General Motors executives will announce the launch of "the new General Motors", after the nation's largest automaker was cleared yesterday to emerge from bankruptcy.
The sale of the company's assets to a new corporation owned largely by the United States, Canada and the United Auto Workers' retiree health fund had been approved by a judge on Sunday. But the order did not go into effect until yesterday, The Washington Post reports.
At a 9 a.m. press conference Friday, CEO Fritz Henderson will announce that GM will cut another 4,000 white-collar jobs, including 450 top executives. The company still employs 88,000 people in the U.S. and 235,000 worldwide.
Henderson also is expected to describe how GM will streamline its bureaucratic management structure to become profitable again. GM has said it will be able to make money even if the U.S. auto market stays at a depressed level of 10 million to 10.5 million vehicles sold, The Associated Press reports.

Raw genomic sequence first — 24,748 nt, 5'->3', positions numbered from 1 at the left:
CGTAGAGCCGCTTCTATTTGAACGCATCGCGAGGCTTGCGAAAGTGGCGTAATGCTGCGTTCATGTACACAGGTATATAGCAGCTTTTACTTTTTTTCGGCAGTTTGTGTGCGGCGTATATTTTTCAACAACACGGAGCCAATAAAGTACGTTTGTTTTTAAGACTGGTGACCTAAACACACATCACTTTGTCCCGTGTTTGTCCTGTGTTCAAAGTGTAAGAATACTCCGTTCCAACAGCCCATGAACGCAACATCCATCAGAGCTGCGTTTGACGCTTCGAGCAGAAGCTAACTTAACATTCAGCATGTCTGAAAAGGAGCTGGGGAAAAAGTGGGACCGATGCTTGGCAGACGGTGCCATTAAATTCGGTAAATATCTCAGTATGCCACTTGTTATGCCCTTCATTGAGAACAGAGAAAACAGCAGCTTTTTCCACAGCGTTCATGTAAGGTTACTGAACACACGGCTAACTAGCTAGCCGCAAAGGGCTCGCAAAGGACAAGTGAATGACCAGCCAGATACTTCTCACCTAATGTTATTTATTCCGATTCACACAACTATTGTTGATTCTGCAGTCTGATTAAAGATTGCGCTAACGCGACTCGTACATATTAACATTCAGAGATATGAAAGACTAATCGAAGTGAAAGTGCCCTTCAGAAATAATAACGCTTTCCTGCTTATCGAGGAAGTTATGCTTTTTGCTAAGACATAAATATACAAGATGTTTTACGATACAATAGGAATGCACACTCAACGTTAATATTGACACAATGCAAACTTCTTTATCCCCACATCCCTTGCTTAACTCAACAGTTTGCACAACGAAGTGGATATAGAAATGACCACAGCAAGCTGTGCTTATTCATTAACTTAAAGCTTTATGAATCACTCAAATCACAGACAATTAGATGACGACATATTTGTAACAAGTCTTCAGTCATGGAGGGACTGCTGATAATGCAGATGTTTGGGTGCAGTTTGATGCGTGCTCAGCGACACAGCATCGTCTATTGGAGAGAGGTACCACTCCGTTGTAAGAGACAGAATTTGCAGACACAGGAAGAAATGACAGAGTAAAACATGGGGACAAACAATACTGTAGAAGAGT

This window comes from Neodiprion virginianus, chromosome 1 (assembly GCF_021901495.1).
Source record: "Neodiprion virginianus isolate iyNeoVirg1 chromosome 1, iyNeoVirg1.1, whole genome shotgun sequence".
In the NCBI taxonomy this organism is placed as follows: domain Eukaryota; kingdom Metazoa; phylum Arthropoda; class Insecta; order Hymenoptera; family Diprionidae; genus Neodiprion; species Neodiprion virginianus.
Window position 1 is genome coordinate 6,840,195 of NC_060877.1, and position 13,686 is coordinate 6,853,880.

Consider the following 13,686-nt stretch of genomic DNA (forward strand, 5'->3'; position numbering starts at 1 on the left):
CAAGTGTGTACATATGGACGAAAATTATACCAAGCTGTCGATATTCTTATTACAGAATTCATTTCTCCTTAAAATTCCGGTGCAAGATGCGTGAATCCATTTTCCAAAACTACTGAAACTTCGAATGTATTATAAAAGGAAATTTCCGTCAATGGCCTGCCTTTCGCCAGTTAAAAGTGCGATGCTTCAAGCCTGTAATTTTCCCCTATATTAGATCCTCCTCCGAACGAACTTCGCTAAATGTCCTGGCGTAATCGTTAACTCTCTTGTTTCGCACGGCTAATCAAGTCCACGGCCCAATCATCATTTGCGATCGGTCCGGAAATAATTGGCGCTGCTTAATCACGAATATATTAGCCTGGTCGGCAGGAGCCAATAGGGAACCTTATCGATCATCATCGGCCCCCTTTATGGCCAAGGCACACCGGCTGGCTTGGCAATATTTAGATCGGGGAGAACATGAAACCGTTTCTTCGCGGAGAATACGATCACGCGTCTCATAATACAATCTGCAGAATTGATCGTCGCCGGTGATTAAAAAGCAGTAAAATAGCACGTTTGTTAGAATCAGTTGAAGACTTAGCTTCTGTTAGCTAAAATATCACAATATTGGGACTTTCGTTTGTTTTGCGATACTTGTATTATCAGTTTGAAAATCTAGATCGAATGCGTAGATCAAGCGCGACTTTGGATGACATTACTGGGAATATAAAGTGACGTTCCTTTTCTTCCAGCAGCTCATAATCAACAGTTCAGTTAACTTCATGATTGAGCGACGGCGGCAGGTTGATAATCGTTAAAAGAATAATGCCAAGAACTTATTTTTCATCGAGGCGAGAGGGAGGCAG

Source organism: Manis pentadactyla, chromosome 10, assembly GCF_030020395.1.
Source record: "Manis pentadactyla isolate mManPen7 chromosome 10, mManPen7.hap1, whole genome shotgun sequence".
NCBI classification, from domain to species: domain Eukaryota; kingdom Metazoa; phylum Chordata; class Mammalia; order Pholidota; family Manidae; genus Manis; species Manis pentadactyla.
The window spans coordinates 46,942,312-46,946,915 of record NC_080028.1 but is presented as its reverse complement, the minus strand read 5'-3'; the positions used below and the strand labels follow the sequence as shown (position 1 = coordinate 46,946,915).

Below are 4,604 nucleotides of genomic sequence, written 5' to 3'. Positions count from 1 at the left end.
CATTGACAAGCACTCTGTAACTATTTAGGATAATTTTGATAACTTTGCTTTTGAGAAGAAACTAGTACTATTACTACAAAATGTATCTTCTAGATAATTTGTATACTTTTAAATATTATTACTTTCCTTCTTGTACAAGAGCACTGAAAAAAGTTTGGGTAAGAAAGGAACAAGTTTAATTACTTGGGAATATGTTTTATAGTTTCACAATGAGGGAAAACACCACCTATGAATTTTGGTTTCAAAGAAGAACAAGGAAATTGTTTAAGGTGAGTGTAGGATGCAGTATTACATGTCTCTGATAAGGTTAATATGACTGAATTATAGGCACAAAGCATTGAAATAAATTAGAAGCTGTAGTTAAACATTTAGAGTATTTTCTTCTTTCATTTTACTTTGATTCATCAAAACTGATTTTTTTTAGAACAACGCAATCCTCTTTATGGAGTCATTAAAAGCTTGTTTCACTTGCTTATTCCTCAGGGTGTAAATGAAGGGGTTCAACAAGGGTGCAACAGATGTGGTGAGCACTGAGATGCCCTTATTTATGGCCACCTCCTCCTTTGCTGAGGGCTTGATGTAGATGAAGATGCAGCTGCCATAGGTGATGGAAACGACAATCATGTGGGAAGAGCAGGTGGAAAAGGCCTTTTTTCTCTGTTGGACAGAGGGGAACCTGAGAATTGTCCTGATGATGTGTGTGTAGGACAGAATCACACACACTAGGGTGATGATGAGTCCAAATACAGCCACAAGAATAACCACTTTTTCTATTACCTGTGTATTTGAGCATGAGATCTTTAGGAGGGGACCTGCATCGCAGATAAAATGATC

The new company will include the Chevrolet, Cadillac, Buick and GMC Brands, along with its overseas operations. About 4,100 of its 6,000 U.S. dealerships will remain with the new company, although there will be a slow wind down over the next 14 months of the dealerships that GM plans to shed as part of this process. The company will also have only a fraction of the $54 billion in unsecured debt it had heading into bankruptcy.
Other holdings, contracts and liabilities that GM wanted to shed as part of the bankruptcy process will be held by the old company, now to be known as Motors Liquidation Co. (GMGMQ), CNNMoney.com reports.
US President Joe Biden and Iraqi Prime Minister Mustafa Al Qadimi signed an agreement on July 26 to formally end the USA's military presence in the country by the end of the year